Another major problem in modern society is morbid obesity. The numbers are climbing and will reach close to one million over the next few years. Nutritional deficiencies such as Vitamin B12 and iron are common in this population. Over 100,000 bariatric (weight loss) surgeries are performed annually. This surgical procedure alters the anatomy of the regular digestive system. These alterations mean that the body will no longer have the time or space to break food down for absorption and utilization ‘as per usual’. Malnutrition can occur on top of other health issues such as metabolic problems and ulcers. In general, fat-soluble vitamins A, D and K will be deficient in two-thirds of such patients within 4 years of surgery. This leads to other health problems such as easy bruising, rashes, osteomalacia and more, depending on the type of nutritional deficiency. Bacterial Overgrowth (SIBO)’s Impact on Malabsorption SIBO (small intestinal bacterial overgrowth) is a common cause of malabsorption. Whilst probiotics are generally good for intestinal flora, some contain prebiotics such as fructo-oligosaccharides or inulin. These carbohydrates provide food for gut bacteria. But they can also lead to overgrowth and aggravate gastrointestinal (GI) symptoms. Intestinal hyperpermeability (aka leaky gut) and SIBO are also common symptoms faced by people with Celiac Disease, who are on a strict gluten-free diet. Other acute causes of SIBO include antibiotic use, which wipes out or disturbs intestinal flora, and narcotic use, which can slow down intestinal transit (motility). Rotaviruses, Astroviruses and Noroviruses are some transient causes for SIBO as well. Intestinal bacteria also loves iron, and sometimes absorb it before the body is able to utilise it, leading to iron deficiency. Microbial Infections That Can Cause Malabsorption Protozoal and Helminth infections can cause malabsorption, and also intestinal tuberculosis and chronic pancreatitis. These happen especially in the tropics, and is known as ‘tropical malabsorption’. There have also been a rise of IBD and Celiac Disease in the tropics that have lead to malabsorption. In Conclusion Malabsorption is a complex topic that often isn’t given enough attention. It is also often not picked up early enough, even by medical professionals. This can have a detrimental effect on the patient. Sometimes the effects of malabsorption are not readily apparent, and further testing needs to be done. As detailed above, there are many root causes that can lead to malabsorption.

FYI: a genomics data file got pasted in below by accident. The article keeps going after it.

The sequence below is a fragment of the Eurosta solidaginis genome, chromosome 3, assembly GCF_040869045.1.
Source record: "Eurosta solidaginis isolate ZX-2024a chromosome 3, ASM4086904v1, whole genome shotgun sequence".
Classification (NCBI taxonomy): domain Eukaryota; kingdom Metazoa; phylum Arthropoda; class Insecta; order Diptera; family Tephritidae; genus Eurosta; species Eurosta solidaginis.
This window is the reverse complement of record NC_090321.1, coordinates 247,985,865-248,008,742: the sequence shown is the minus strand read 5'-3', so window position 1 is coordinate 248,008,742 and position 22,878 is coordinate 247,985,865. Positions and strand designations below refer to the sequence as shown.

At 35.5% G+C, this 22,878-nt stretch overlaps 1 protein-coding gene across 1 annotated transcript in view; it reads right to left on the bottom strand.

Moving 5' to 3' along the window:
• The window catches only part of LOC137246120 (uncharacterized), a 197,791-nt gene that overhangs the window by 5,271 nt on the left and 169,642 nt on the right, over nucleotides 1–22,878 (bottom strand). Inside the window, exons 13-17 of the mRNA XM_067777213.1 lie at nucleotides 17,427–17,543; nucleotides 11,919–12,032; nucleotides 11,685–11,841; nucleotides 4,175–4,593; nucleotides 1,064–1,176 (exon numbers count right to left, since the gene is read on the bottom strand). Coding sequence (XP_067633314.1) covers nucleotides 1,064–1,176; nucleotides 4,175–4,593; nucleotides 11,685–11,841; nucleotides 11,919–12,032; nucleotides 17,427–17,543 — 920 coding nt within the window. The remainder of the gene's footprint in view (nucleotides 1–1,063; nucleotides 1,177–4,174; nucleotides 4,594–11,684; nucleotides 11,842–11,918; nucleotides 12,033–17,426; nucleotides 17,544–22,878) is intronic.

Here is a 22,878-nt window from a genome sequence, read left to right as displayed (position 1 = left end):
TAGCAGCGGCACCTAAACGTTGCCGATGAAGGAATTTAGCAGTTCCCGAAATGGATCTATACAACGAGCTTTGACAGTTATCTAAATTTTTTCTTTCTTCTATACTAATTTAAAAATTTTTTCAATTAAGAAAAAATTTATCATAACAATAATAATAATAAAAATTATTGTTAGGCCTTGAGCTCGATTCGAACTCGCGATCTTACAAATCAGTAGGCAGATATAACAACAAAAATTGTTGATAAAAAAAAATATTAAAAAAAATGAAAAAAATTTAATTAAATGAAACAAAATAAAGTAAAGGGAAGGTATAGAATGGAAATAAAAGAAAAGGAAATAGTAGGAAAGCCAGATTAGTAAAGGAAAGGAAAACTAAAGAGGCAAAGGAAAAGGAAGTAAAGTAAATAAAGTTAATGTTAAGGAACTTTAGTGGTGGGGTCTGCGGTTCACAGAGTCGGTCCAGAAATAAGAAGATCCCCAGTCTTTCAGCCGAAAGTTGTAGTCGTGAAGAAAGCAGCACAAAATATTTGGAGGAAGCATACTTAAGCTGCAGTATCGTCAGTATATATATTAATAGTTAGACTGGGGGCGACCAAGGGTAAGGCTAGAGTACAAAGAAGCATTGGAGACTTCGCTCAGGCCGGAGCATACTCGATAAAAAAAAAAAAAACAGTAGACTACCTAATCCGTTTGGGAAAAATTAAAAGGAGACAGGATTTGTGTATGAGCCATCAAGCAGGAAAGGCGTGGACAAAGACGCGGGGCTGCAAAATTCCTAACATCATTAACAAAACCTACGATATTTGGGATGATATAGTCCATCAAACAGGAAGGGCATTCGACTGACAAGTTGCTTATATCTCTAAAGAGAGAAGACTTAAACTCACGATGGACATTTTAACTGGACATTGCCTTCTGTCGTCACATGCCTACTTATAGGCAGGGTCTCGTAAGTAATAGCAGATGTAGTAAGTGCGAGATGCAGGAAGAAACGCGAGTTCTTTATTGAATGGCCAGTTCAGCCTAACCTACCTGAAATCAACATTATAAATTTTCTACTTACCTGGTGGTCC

Regardless of the cause, it is vital to replenish and nourish the body with nutrients. They are essential for optimal health and wellbeing in any person. Whilst many patients do take supplements to support their health, the body is often unable to absorb them properly for a variety of reasons.